Skip to main content
Emotional intelligence

Central Test is launching EMOTION, a new tool to evaluate emotional abilities

eye 143 Published on 03 May. 2017
tag ##Emotionalintelligence

Emotions have often been overlooked within the work environment. Today they are recognised as key elements that influence our behaviour, our decisions, our well-being, and our performance at work. 

Everyone experiences emotions, but we are identified by our ability to pinpoint and manage them efficiently, a skill otherwise known as emotional intelligence.

Recent studies show that 85% of professional success is due to soft-skills, such as personality, motivation and emotional intelligence, whereas only 15% relies on technical ability.

Daniel Goleman, an American psychologist who popularised emotional intelligence in the workplace, even claims that 67% of the essential skills required to perform well at work are related to emotional intelligence.

The studies conducted by Goleman in more than 500 organisations prove that self-confidence, self-awareness, self-control and integrity not only guarantee employee success, but also the company’s.

EMOTION – a reliable tool that meets the current need for emotional intelligence skills

After four years of scientific development, Central Test is launching EMOTION, the new version of its Emotional Intelligence-R assessment.

Designed according to D. Goleman's most recognised model, EMOTION analyses 15 factors of emotional intelligence, and uses IRT based psychometric techniques to achieve optimal reliability and the elimination of both gender and cultural biases.

This recent revision of the emotional intelligence test has been adjusted to the current work environment, highlighting some unique dimensions such as dealing with diversity, expressing emotions and motivating others.

In the multicultural and increasingly complex business context, employees’ emotional skills, particularly those of managers, plays an important role in creating a confident work environment as well as maintaining motivation and commitment.

The good news is, that by investing in emotional intelligence, companies can not only recruit emotionally gifted candidates, but also train and develop the emotional and relational skills of their existing employees.

Unlike intelligence quotient, skills derived from emotional intelligence can evolve over time.

Emotions – our well-being and performance asset

Etymologically, emotion means “move out” (Latin: ex movere). An emotion is therefore an impulse which reacts as a response to stimuli, and provides us with essential information about ourselves and others.

Whether they are positive or negative, emotions affect our engagement, our well-being, the quality of our relationships as well as our professional capability.

Positive emotions related to job satisfaction can be an additional motivating factor, which if well-used, are likely to maximise an employee's engagement and performance.

A manager with low emotional intelligence who does not know how to manage their anger and reacts impulsively, can have a detrimental impact on teamwork and the motivation of their employees.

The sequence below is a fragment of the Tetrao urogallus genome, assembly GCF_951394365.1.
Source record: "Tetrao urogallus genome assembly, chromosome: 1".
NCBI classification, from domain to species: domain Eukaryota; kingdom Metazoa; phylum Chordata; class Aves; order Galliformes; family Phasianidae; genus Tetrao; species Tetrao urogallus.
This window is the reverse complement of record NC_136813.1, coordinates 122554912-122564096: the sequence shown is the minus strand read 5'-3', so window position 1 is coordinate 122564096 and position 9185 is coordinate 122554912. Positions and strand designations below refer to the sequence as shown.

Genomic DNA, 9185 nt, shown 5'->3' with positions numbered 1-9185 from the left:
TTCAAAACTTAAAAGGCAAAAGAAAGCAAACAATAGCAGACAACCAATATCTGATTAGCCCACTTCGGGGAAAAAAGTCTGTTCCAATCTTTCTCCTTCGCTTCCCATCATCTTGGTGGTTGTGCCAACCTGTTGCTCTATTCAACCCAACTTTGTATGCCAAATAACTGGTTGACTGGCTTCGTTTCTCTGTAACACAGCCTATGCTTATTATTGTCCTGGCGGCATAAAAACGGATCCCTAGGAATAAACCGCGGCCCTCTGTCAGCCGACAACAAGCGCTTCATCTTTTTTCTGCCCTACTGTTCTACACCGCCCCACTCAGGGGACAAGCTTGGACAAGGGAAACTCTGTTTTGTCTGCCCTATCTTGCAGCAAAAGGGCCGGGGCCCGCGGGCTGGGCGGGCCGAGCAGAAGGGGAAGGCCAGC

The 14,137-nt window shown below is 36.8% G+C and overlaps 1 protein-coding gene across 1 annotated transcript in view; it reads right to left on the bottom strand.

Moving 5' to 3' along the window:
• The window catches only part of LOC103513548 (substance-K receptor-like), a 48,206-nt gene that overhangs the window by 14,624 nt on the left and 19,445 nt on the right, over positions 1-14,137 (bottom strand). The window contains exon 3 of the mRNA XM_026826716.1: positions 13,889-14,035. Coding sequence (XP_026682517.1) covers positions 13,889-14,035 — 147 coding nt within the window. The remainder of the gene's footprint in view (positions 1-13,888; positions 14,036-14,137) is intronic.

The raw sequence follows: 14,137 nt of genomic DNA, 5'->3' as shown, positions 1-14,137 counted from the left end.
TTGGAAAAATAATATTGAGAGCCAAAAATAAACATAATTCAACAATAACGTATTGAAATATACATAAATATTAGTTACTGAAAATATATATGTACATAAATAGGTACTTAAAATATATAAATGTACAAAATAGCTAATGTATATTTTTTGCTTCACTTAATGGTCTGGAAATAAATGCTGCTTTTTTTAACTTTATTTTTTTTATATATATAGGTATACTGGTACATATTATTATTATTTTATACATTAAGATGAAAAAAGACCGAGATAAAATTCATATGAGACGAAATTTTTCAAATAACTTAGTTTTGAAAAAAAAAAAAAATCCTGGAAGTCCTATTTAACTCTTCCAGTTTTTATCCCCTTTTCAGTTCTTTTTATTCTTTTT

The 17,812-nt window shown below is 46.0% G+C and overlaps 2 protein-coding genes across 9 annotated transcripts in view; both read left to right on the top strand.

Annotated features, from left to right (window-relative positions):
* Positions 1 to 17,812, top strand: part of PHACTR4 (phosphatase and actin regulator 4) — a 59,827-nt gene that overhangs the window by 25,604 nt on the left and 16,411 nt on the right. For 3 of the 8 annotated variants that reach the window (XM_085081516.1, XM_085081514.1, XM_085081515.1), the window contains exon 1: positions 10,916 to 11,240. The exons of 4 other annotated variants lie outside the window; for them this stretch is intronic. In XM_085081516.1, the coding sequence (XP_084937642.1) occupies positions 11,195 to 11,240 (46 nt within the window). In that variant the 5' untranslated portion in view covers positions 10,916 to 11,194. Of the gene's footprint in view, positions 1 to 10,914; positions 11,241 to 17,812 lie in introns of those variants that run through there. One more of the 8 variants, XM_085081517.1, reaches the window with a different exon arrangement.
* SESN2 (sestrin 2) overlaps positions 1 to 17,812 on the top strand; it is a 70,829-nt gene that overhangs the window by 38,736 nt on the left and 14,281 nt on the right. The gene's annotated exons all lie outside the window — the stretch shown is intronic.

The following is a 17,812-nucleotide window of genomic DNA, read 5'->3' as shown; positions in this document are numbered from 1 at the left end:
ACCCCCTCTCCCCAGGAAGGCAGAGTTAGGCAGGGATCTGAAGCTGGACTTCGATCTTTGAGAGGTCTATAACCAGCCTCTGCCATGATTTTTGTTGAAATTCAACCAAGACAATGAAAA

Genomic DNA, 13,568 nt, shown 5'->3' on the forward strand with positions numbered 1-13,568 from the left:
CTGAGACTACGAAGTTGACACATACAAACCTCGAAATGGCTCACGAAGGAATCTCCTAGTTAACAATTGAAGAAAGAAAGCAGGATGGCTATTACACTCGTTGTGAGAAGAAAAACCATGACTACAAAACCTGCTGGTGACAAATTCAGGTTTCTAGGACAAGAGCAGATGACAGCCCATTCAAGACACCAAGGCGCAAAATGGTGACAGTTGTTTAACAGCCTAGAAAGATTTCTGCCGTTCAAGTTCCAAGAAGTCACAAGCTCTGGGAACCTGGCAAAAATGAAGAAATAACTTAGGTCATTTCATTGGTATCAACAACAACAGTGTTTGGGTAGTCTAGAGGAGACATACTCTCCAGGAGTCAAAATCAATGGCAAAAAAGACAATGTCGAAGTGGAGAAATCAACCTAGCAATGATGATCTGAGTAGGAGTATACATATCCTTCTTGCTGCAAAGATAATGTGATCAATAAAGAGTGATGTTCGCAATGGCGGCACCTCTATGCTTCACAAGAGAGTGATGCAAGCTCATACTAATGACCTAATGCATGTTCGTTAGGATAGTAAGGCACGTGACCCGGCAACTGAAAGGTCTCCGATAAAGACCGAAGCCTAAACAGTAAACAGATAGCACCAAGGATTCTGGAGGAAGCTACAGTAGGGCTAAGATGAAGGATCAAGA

On the contrary, a manager with good emotional intelligence will be able to arouse enthusiasm among the team. For example, their encouraging words and their ability to listen to others will offer employees the opportunity to be more creative and come up with some new solutions to promote the company's products.

On the other hand, if our emotions are universal then emotional intelligence can be expressed in different ways, varying from one person to another. It is precisely this expression of emotions which must be understood and managed in order to adapt behavior according to the situation.

Thus, disruptive emotions such as anger incited by an unhappy customer will evidently need to be contained, otherwise counterproductive work behaviour may ensue and would be detrimental to the sale. !

However, it is essential that the expression of our emotions must not become an automatic reflex! It is important that emotions are not forced, but remain aligned with the individual's personality. Pretending is never the solution, and can even lead to employee burnout.

Above all, it is essential to learn how to recognise one's emotions, know when to listen and when to express them in a suitable way in order to make the most of them.

Developing emotional intelligence enables us to use our emotions as a GPS which guides us in the right direction and helps us to avoid any bumps in the road to success!

Theses articles may also interest you
Emotional intelligence | 05 Dec 2023
Reducing Workplace Stress by Boosting Your Emotional Intelligence

Work pressure can sometimes be overwhelming. However, effective ways to manage this pressure, maintain control, and boost your confidence exist. Imagine this: you are overloaded with work, pressures are mounting, but instead of succumbing to stress, you understand and manage your emotional states constructively.

Emotional intelligence | 03 Aug 2023
The three keys to developing social intelligence

Interpersonal skills are now some of the most in-demand attributes in business, especially when it comes to managers. This quality, which for some people can be intuitive, can, fortunately, be learned quite easily but requires the right mentality.

Emotional intelligence | 25 Jan 2022
3 ways to develop a growth mindset

A growth mindset has become one of the most sought after soft skills that employers search for for various reasons.


images newsletter